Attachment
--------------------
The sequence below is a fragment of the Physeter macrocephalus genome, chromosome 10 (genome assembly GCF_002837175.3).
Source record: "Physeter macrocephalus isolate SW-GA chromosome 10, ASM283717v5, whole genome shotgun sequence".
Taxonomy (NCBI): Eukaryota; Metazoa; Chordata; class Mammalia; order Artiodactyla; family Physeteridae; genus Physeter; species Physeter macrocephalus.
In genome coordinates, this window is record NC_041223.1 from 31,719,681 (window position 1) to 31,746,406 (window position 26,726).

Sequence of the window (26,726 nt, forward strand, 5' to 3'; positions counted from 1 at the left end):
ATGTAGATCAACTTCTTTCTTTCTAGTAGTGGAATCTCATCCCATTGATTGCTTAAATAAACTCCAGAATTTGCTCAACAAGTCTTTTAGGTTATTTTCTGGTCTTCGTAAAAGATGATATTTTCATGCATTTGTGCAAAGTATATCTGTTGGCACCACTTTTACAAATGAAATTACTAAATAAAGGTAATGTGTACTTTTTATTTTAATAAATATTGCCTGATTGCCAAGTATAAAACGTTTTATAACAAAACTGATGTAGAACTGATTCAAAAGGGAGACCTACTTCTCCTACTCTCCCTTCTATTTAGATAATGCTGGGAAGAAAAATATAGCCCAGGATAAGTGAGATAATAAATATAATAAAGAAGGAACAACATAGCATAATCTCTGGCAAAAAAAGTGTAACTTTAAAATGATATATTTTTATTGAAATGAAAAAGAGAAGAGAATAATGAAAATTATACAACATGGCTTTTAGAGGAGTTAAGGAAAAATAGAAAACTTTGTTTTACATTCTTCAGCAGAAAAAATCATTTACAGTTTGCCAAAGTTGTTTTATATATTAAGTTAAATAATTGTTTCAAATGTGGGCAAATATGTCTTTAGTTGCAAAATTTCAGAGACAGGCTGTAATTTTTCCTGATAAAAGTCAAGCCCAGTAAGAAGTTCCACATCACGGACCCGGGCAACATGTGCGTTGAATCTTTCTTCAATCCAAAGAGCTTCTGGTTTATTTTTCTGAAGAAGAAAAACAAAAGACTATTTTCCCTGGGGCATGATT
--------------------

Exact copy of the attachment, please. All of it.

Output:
The sequence below is a fragment of the Physeter macrocephalus genome, chromosome 10 (genome assembly GCF_002837175.3).
Source record: "Physeter macrocephalus isolate SW-GA chromosome 10, ASM283717v5, whole genome shotgun sequence".
Taxonomy (NCBI): Eukaryota; Metazoa; Chordata; class Mammalia; order Artiodactyla; family Physeteridae; genus Physeter; species Physeter macrocephalus.
In genome coordinates, this window is record NC_041223.1 from 31,719,681 (window position 1) to 31,746,406 (window position 26,726).

Sequence of the window (26,726 nt, forward strand, 5' to 3'; positions counted from 1 at the left end):
ATGTAGATCAACTTCTTTCTTTCTAGTAGTGGAATCTCATCCCATTGATTGCTTAAATAAACTCCAGAATTTGCTCAACAAGTCTTTTAGGTTATTTTCTGGTCTTCGTAAAAGATGATATTTTCATGCATTTGTGCAAAGTATATCTGTTGGCACCACTTTTACAAATGAAATTACTAAATAAAGGTAATGTGTACTTTTTATTTTAATAAATATTGCCTGATTGCCAAGTATAAAACGTTTTATAACAAAACTGATGTAGAACTGATTCAAAAGGGAGACCTACTTCTCCTACTCTCCCTTCTATTTAGATAATGCTGGGAAGAAAAATATAGCCCAGGATAAGTGAGATAATAAATATAATAAAGAAGGAACAACATAGCATAATCTCTGGCAAAAAAAGTGTAACTTTAAAATGATATATTTTTATTGAAATGAAAAAGAGAAGAGAATAATGAAAATTATACAACATGGCTTTTAGAGGAGTTAAGGAAAAATAGAAAACTTTGTTTTACATTCTTCAGCAGAAAAAATCATTTACAGTTTGCCAAAGTTGTTTTATATATTAAGTTAAATAATTGTTTCAAATGTGGGCAAATATGTCTTTAGTTGCAAAATTTCAGAGACAGGCTGTAATTTTTCCTGATAAAAGTCAAGCCCAGTAAGAAGTTCCACATCACGGACCCGGGCAACATGTGCGTTGAATCTTTCTTCAATCCAAAGAGCTTCTGGTTTATTTTTCTGAAGAAGAAAAACAAAAGACTATTTTCCCTGGGGCATGATT